To try physical counseling as a counselor you need to have worked on a lot of your own distresses. You need to have worked on your feelings about dignity. (What masquerades as dignity is generally embarrassment and has nothing to do with dignity at all.) Because you can't want to win, you may have to discharge on winning in a few of your sessions. You need to have worked on your fears of violence. Many of us saw a lot of violence, or had violence aimed at us, and that comes up in these sessions. You need to be able to think, because as counselor it's your job to keep from getting hurt. It's not the client's job to protect you (though he or she should have some judgment about that). You're trying to remove one impediment, one restriction, by saying, "Yes, go ahead and push hard." If you are also communicating, "But don't do this, and don't do that, and watch this shoulder," the client doesn't get a free hand to really fight for himself or herself.

To be able to absorb some force with your mass, you need to have a certain level of physical strength and stamina. However, you don't need to be stronger than the client. You simply need to be able to think, to be able to be there physically. Then the client will make use of you in the best way he or she can.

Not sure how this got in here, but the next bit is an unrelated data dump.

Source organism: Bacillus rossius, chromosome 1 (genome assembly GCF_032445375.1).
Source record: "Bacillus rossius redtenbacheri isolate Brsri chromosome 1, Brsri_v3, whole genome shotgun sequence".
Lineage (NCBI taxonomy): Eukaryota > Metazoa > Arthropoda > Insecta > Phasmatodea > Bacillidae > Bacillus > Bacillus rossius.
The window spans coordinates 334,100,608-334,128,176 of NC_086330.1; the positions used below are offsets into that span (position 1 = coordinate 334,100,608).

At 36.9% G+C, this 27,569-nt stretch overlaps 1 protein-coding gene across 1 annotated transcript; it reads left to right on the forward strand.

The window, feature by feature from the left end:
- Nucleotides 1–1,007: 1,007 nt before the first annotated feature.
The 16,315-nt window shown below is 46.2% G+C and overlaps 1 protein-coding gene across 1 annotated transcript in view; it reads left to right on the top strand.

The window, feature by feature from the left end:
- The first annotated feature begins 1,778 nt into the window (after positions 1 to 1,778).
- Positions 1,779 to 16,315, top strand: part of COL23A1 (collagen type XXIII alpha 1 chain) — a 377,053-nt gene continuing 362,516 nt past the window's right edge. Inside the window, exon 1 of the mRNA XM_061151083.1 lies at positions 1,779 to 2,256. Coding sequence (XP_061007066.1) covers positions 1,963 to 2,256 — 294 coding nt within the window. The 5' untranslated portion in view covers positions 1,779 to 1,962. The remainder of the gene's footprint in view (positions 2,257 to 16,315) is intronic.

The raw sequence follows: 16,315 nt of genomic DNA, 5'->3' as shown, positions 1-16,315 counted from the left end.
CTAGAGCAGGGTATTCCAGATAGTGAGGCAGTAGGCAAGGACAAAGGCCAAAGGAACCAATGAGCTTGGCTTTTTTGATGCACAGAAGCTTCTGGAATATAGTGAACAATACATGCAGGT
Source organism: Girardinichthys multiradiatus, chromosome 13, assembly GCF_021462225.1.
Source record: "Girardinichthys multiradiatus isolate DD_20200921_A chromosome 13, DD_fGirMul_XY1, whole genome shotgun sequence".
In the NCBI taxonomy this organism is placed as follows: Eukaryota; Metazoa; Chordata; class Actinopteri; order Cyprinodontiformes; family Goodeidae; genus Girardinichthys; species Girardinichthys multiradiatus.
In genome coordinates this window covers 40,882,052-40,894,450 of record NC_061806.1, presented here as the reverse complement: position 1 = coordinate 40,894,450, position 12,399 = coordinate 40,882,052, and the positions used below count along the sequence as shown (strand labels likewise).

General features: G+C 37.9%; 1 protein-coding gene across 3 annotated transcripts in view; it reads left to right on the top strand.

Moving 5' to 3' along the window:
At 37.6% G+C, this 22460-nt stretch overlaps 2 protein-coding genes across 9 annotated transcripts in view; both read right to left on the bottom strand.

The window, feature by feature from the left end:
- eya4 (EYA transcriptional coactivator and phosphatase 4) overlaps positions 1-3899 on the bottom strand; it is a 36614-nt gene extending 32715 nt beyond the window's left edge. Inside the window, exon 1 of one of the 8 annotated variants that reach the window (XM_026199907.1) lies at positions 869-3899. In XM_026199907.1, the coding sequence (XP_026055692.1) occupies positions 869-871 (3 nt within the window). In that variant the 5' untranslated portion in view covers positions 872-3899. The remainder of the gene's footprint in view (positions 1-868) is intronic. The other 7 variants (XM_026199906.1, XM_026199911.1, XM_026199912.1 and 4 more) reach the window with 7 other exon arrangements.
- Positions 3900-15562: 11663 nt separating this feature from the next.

It's also helpful if you have been a client in this kind of session yourself.

Much depends on a client's particular distresses. Full-fledged physical struggle doesn't automatically work for everyone. It fascinates almost everyone, but it doesn't work for everyone. It works more reliably with women than with men. Odds are a man has more of a history of being in fights and may not be able to think well enough to be safe from hurting someone.

Still, it can work for men. I've seen it be very useful, especially for large men, to have at least six people holding them down -- one on each leg, one on each arm, one on their chest, and one holding their head. Then it's finally safe for them to fight for themselves.

Because men are told we are destructive creatures who always hurt everybody, many of us have learned to be mild. It's hard for us to fight for ourselves because we believe we'll kill somebody. Creating a situation that's safe enough for a guy to actually physically fight for himself can be very important, but it takes a lot of work. This is especially true if the guy is large, and even more true if he got large early.

What matters in physical counseling is that we create opportunities and make things safe enough for people to struggle for themselves.

Tim Jackins


Last modified: 2017-05-06 23:35:41-07